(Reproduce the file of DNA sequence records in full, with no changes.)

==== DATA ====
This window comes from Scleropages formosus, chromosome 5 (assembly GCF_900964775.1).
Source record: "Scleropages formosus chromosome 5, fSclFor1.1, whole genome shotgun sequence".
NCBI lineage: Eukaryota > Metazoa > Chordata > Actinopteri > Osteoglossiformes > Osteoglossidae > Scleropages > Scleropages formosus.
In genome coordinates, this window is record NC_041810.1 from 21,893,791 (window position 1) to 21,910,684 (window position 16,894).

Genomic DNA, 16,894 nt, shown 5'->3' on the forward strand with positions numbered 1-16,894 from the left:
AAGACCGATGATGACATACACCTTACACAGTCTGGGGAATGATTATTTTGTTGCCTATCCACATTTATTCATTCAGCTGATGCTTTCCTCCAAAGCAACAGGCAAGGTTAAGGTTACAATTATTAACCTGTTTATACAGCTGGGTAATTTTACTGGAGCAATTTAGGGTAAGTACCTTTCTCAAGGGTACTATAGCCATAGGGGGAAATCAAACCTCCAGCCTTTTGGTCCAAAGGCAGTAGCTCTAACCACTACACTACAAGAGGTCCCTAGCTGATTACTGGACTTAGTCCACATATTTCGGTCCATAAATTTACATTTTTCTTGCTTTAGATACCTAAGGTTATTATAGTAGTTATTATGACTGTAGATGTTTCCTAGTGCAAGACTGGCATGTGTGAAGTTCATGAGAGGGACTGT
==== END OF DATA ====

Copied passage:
This window comes from Scleropages formosus, chromosome 5 (assembly GCF_900964775.1).
Source record: "Scleropages formosus chromosome 5, fSclFor1.1, whole genome shotgun sequence".
NCBI lineage: Eukaryota > Metazoa > Chordata > Actinopteri > Osteoglossiformes > Osteoglossidae > Scleropages > Scleropages formosus.
In genome coordinates, this window is record NC_041810.1 from 21,893,791 (window position 1) to 21,910,684 (window position 16,894).

Genomic DNA, 16,894 nt, shown 5'->3' on the forward strand with positions numbered 1-16,894 from the left:
AAGACCGATGATGACATACACCTTACACAGTCTGGGGAATGATTATTTTGTTGCCTATCCACATTTATTCATTCAGCTGATGCTTTCCTCCAAAGCAACAGGCAAGGTTAAGGTTACAATTATTAACCTGTTTATACAGCTGGGTAATTTTACTGGAGCAATTTAGGGTAAGTACCTTTCTCAAGGGTACTATAGCCATAGGGGGAAATCAAACCTCCAGCCTTTTGGTCCAAAGGCAGTAGCTCTAACCACTACACTACAAGAGGTCCCTAGCTGATTACTGGACTTAGTCCACATATTTCGGTCCATAAATTTACATTTTTCTTGCTTTAGATACCTAAGGTTATTATAGTAGTTATTATGACTGTAGATGTTTCCTAGTGCAAGACTGGCATGTGTGAAGTTCATGAGAGGGACTGT